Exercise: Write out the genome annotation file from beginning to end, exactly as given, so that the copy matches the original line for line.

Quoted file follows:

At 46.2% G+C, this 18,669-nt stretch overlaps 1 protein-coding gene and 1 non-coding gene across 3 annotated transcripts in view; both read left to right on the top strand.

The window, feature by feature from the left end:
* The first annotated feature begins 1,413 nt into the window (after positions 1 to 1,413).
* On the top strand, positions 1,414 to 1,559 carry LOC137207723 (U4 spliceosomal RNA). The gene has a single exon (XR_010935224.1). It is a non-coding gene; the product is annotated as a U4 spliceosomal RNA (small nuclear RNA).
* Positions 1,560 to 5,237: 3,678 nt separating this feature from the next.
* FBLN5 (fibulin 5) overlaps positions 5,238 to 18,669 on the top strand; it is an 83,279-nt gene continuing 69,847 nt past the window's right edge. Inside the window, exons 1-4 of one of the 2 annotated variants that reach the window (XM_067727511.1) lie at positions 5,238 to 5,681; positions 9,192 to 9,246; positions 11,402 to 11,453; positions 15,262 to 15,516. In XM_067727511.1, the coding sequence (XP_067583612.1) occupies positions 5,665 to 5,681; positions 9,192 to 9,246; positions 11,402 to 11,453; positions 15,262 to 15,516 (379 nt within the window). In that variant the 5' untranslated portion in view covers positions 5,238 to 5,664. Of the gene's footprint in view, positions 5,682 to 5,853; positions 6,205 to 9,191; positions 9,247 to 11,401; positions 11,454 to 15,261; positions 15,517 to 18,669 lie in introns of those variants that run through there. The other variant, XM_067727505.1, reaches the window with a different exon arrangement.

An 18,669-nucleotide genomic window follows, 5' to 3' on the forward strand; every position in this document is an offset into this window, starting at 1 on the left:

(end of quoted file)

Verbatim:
At 46.2% G+C, this 18,669-nt stretch overlaps 1 protein-coding gene and 1 non-coding gene across 3 annotated transcripts in view; both read left to right on the top strand.

The window, feature by feature from the left end:
* The first annotated feature begins 1,413 nt into the window (after positions 1 to 1,413).
* On the top strand, positions 1,414 to 1,559 carry LOC137207723 (U4 spliceosomal RNA). The gene has a single exon (XR_010935224.1). It is a non-coding gene; the product is annotated as a U4 spliceosomal RNA (small nuclear RNA).
* Positions 1,560 to 5,237: 3,678 nt separating this feature from the next.
* FBLN5 (fibulin 5) overlaps positions 5,238 to 18,669 on the top strand; it is an 83,279-nt gene continuing 69,847 nt past the window's right edge. Inside the window, exons 1-4 of one of the 2 annotated variants that reach the window (XM_067727511.1) lie at positions 5,238 to 5,681; positions 9,192 to 9,246; positions 11,402 to 11,453; positions 15,262 to 15,516. In XM_067727511.1, the coding sequence (XP_067583612.1) occupies positions 5,665 to 5,681; positions 9,192 to 9,246; positions 11,402 to 11,453; positions 15,262 to 15,516 (379 nt within the window). In that variant the 5' untranslated portion in view covers positions 5,238 to 5,664. Of the gene's footprint in view, positions 5,682 to 5,853; positions 6,205 to 9,191; positions 9,247 to 11,401; positions 11,454 to 15,261; positions 15,517 to 18,669 lie in introns of those variants that run through there. The other variant, XM_067727505.1, reaches the window with a different exon arrangement.

An 18,669-nucleotide genomic window follows, 5' to 3' on the forward strand; every position in this document is an offset into this window, starting at 1 on the left: